Please use this identifier to cite or link to this item:
Appears in Collections:Faculty of Social Sciences Journal Articles
Peer Review Status: Refereed
Title: Identity and Instrumentality: History in the Scottish School Curriculum, 1992-2017 (Forthcoming)
Author(s): Smith, Joseph
Contact Email:
Citation: Smith J (2017) Identity and Instrumentality: History in the Scottish School Curriculum, 1992-2017 (Forthcoming), Historical Encounters.
Abstract: This paper explores changes in the Scottish history curriculum over the last quarter-century and interprets these in the context of wider debates about Scottish nationhood. By comparing the framing of history within Scotland’s two national curriculum documents1 of this period (5-14 Guidelines and Curriculum for Excellence) it is argued that an implicit narrative of national identity has emerged. This curricular nationalism is not the nationalism of separatism, but rather of a national sense of self which informs both how the past is viewed, and Scotland’s future relationship with the world. The paper develops this contention using concepts proposed from Arnott and Ozga (2010) regarding an ‘inward-facing’ discourse of heritage and citizenship and the ‘outward-facing’ discourse of employability and global competitiveness.  While this emergent curricular nationalism has paralleled growing support for self-determination, the paper does not posit a causal relationship between the two. Instead it implies that both are consequences of the discursive spaces opened by devolution and the recreation of the Scottish parliament in 1999.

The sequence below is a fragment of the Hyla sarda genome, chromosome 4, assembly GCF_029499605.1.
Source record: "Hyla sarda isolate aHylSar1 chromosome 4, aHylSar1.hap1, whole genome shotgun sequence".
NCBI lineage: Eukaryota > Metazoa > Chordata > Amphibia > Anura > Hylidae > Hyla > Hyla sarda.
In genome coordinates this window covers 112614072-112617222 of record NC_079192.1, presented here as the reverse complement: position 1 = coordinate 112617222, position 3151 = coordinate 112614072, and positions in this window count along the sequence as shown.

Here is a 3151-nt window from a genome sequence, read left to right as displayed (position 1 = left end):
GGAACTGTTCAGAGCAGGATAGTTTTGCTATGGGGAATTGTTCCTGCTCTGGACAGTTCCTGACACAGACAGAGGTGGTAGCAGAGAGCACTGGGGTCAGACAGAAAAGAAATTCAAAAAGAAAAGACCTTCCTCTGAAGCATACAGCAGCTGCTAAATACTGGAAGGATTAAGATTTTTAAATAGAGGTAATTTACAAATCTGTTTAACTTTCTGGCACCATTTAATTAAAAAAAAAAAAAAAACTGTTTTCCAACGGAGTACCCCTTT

Rights: This item has been embargoed for a period. During the embargo please use the Request a Copy feature at the foot of the Repository record to request a copy directly from the author. You can only request a copy if you wish to use this work for your own research or private study.

Files in This Item:
File Description SizeFormat 
instrumentality final.pdf630.6 kBAdobe PDFUnder Embargo until 2019-09-01    Request a copy

Note: If any of the files in this item are currently embargoed, you can request a copy directly from the author by clicking the padlock icon above. However, this facility is dependent on the depositor still being contactable at their original email address.

This item is protected by original copyright

Items in the Repository are protected by copyright, with all rights reserved, unless otherwise indicated.

If you believe that any material held in STORRE infringes copyright, please contact providing details and we will remove the Work from public display in STORRE and investigate your claim.